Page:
7)Reason, the reflection of the intellect upon the human psyche, can then be both an instrument for reaching the divine truth found in revelation which is super-rational but not irrational and a veil which hides it from man and becomes the means of rebelling against God and His revealed religion. - Seyyed Hossein Nasr, (Sufi Essays, Revelation, Intellect and Reason in the Quran, Suny Press, Albany, New York, 1972, pp. 52)

8)The beginning of all things, their origin, their force and their prosperity, is that intellect (‘aql), without which one can profit from nothing. God created it to adorn His creatures, and as a light for them. It is through intellect (‘aql) that the servants recognize God is their Creator and that they themselves are created beings …It is thanks to intellect (‘aql) that they can distinguish what is beautiful from what is ugly, that they realize that darkness is in ignorance and that light is in Knowledge. - Imam Jafar as-Sadiq, (al-Kulayni, Usul al-Kafi, Vol. 1, pp. 34)

9)Intellectus/nous is that which is capable of a direct contemplative vision of transcendent realities, whereas reason – the translation of the Latin ratio and the Greek dianoia – is of an indirect, discursive nature; it works with logic and arrives at mental concepts, only, of those realities. With the intellect, then, one is able to contemplate or ‘see’ the Absolute; with reason, one can only think about It. - Reza Shah-Kazemi, (Justice and Remembrance: Introducing the Spirituality of Imam Ali, I.B. Tauris in association with The Institute of Ismaili Studies, London, 2006, pp. 23)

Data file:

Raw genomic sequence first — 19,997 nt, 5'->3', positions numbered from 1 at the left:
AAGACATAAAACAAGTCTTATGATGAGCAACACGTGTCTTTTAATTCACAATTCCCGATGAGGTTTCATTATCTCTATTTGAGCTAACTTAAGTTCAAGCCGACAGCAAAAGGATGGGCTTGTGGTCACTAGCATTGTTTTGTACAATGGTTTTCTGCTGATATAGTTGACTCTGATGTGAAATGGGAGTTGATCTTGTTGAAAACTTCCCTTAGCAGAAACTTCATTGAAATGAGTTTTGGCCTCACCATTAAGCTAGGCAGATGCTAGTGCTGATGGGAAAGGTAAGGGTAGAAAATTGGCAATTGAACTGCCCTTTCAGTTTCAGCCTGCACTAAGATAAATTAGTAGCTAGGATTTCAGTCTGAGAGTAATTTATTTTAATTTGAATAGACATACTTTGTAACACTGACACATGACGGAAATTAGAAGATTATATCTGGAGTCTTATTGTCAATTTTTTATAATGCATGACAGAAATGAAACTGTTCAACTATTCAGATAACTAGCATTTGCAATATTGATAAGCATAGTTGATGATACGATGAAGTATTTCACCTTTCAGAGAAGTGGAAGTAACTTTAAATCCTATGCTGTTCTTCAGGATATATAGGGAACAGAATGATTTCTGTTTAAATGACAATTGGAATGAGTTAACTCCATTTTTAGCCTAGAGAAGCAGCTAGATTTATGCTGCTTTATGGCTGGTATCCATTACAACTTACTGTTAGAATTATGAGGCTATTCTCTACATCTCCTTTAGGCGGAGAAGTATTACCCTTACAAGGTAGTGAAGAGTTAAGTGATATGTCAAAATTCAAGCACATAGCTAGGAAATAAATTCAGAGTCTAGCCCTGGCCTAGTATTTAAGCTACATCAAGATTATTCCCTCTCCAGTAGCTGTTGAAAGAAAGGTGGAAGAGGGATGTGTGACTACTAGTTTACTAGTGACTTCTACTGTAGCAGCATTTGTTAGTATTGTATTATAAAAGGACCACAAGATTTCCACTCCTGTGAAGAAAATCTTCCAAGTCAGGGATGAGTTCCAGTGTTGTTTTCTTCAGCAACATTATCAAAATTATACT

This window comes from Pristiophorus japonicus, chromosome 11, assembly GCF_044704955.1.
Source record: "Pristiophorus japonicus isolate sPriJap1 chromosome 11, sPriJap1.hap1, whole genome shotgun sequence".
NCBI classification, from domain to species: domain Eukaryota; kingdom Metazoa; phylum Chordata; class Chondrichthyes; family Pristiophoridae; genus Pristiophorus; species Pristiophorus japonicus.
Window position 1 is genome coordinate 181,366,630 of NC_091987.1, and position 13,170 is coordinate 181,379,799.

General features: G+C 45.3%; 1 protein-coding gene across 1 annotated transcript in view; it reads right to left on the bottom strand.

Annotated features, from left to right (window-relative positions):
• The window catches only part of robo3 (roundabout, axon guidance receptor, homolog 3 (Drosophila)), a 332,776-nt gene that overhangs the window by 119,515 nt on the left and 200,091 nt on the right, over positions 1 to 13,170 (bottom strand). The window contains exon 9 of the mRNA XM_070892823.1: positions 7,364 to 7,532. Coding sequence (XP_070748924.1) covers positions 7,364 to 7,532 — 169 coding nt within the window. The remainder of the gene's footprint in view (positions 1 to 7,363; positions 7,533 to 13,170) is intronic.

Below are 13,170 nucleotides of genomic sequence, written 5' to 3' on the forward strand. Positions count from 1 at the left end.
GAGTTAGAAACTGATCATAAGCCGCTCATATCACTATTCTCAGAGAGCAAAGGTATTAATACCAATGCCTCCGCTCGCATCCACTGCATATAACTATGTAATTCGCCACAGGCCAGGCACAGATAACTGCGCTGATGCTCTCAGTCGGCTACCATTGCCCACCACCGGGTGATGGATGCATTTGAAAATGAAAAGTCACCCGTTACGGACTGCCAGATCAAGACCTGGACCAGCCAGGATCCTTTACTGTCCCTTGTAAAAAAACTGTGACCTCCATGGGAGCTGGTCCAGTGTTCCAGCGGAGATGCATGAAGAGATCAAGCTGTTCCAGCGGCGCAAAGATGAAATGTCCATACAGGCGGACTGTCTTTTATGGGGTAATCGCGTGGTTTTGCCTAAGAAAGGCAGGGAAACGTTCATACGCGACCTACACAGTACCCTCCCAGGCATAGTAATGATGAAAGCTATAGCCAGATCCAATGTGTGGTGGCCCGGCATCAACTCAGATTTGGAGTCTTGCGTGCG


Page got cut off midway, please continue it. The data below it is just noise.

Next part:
10)“If everything that appears to us were just as it appears, the Prophet who was endowed with such penetrating vision, both illuminated and illuminating, would never have cried out, “Oh Lord, show us things as they are!” - Jalal al-Din Rumi, (quoted in William C. Chittick, The Sufi Path of Love: The Spiritual Teachings of Rumi .Albany, 1983, pp. 19)

11)In explaining the intellect and its relation to ‘seeing’ the Absolute, it is helpful to contemplate upon Meister Eckhart’s Sermon on the ‘Eye and the Wood’. “As I was coming here today I considered how to preach to you clearly so that you would understand me properly, and I hit upon an analogy. If you can understand it, you will be able to grasp my meaning and get to the bottom of all that I have ever preached about. The analogy is with my eye and wood. When my eye is open it is an eye; when it is shut it is the same eye; and the wood is neither more nor less by reason of my seeing it. Now mark me well: Suppose my eye, being one and single in itself, falls on the wood with vision, then though each thing stays as it is, yet in the very act of seeing they are so much that one that we can really say ‘eye-wood’, and the wood is my eye. Now, if the wood were free from matter and wholly immaterial like my eyesight is, then we could truly say that, in the act of seeing, the wood and my eye were of one essence. If this is true for material things, it is all the more true of spiritual things.” - Meister Eckhart, (Meister Echkart – Sermons and Treatises, II:104-103, translated and edited by M. O’C. Walshe, Longmead, Element Books, 1987, 1989)